In Depth

Kimmel Quips as ABC Touts Power of Broadcast TV to Ad Buyers

Like Fox on Monday, ABC on Tuesday went before advertisers and media buyers to pitch the mighty power of broadcast TV and show off some of the new shows that will be on its fall schedule.

“Television is the strongest advertising medium available today,” said Anne Sweeney, president of ABC Media Networks.

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Ms. Sweeney noted that advertisers these days are looking for more out of their media partners. She pointed to findings from the Walt Disney Co.’s AdLab that looked at the live ads that have been running on “Jimmy Kimmel Live” in late night. AdLab found that when a live ad was paired with a traditional ad, the ad’s effectiveness nearly doubled and there was a double-digit increase in purchase intent.

She demonstrated by showing a tape with her sitting next to Mr. Kimmel on his set.

“Your intent to purchase ABC just went up 13%,” she said.

Mike Shaw, ABC’s head of ad sales, added that his network’s programming boasted the high-income households that still have money to buy branded products.

“ABC delivers consumers, not just viewers,” he said.

Page Thompson, president of Omnicom Media Group North America, noted the networks are pushing the effectiveness of broadcast television.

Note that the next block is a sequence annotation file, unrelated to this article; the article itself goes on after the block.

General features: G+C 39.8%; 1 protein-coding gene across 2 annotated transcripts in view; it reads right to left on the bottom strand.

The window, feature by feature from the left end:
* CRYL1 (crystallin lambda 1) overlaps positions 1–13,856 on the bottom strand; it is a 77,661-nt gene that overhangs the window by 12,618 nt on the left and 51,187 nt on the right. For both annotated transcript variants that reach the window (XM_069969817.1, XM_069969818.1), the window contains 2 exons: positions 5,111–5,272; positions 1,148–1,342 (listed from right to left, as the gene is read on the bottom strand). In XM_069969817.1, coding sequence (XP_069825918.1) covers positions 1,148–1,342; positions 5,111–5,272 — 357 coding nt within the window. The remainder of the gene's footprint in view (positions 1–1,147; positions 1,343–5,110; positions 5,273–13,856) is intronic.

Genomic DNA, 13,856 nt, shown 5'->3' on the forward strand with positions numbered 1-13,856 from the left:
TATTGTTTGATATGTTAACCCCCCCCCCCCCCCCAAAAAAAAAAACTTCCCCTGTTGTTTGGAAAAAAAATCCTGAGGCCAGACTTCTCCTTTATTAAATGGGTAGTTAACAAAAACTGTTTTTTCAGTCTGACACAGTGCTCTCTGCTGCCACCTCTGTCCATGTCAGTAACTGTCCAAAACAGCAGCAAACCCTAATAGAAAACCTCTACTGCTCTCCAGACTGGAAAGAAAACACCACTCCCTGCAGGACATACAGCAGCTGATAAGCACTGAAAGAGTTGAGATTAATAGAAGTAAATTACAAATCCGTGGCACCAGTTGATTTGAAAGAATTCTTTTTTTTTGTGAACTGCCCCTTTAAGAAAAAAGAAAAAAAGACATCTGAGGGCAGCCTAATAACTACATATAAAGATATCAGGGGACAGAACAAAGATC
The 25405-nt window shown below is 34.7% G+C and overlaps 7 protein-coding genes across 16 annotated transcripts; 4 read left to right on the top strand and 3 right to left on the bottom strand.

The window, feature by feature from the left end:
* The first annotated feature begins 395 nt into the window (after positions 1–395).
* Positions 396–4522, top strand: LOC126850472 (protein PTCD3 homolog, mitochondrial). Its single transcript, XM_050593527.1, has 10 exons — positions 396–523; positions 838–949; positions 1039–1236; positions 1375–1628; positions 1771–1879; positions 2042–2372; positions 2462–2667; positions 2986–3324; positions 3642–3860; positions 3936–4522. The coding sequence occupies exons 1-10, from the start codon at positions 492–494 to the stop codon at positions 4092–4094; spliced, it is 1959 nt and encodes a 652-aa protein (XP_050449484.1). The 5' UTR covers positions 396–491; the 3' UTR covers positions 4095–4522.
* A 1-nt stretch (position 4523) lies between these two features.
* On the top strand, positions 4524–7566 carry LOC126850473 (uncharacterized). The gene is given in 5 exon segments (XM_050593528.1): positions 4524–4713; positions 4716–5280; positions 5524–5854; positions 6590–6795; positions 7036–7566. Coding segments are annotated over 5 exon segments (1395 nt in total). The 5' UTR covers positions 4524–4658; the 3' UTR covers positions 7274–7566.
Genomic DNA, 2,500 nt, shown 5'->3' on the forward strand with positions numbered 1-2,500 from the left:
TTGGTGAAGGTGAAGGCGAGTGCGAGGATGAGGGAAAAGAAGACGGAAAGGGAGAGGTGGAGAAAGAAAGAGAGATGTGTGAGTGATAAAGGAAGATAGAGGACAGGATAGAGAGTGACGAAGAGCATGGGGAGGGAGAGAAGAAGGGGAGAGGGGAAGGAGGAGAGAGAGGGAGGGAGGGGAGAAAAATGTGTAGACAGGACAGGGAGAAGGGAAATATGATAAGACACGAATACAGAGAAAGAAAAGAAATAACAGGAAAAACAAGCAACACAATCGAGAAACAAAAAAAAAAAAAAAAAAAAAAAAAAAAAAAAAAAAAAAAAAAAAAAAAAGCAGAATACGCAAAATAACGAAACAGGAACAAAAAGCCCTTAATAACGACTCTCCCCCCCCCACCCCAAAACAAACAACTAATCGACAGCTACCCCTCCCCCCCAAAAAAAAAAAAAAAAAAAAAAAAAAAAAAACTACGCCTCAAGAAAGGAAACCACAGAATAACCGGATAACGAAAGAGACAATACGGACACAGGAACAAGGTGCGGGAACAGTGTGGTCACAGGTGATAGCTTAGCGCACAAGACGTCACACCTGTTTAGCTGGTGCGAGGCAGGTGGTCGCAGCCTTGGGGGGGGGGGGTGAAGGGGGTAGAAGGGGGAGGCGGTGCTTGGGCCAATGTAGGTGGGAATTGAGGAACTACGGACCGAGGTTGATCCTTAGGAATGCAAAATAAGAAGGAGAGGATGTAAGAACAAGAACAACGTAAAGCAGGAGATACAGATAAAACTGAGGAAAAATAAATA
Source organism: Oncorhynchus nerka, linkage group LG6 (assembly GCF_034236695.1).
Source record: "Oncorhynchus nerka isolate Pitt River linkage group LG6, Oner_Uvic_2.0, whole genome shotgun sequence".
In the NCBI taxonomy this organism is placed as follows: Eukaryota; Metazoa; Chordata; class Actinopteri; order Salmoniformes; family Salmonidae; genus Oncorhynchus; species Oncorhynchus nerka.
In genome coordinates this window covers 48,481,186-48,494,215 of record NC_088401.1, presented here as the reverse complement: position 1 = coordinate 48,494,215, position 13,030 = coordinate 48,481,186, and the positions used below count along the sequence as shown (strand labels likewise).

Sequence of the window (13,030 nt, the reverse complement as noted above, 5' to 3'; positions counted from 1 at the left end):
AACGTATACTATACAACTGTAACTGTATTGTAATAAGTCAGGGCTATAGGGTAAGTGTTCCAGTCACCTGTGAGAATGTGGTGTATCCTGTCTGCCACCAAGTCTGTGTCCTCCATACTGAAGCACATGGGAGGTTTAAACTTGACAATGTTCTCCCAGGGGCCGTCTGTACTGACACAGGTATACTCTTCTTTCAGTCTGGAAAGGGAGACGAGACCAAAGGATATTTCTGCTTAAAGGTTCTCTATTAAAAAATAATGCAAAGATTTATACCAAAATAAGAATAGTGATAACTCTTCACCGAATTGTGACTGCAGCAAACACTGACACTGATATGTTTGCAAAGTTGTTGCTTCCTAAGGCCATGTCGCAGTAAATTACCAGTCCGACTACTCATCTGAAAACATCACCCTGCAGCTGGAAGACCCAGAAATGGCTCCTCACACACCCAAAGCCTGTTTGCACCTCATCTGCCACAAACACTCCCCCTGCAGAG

“That’s the message of the week. We heard it at Fox and now at ABC,” Mr. Thompson said. “No one’s arguing that. We’re arguing about the cost.”

As an antidote to the sales pitch, Mr. Kimmel came out and told viewers, “Everything you’re going to hear this week is bullshit. There is no AdLab.”

And the new shows? “We’re going to cancel about 90% of them,” he said. “Everyone is full of shit except Mike Shaw.”

Mr. Kimmel noted that ABC wanted Jay Leno in its late-night lineup, but that NBC decided to retain Mr. Leno “even if we have to destroy our own network to do it.”

He joked that NBC will offer the TV equivalent of early-bird specials, running its late-night show at 10 p.m. and announcing its primetime schedule before the other networks.

“I don’t know if they’re two weeks early or 50 weeks late,” he said.

Mr. Kimmel said ABC would be offering advertisers great brand integration opportunities. “If you pay enough, your product can kill Dr. Izzie on ‘Grey’s Anatomy,’” he joked.

And as for affluent audiences, he said, 10% of ABC viewers are “watching from homes they still own.”

Ad buyers don’t need an upfront, he said. They need therapy.

“Who cares? It’s not your money. Just give it to us,” he said.

ABC Entertainment President Steve McPherson presented the networks’ new programming, noting that even in this digital new-media landscape, “It’s all about the shows, not the delivery systems” that drive viewers.

ABC showed the first act of its drama “Flash Forward” and the entire pilot of its comedy “Modern Family.”

The comedy was well received by buyers.

“I think they’ve got a hit there,” Mr. Thompson said.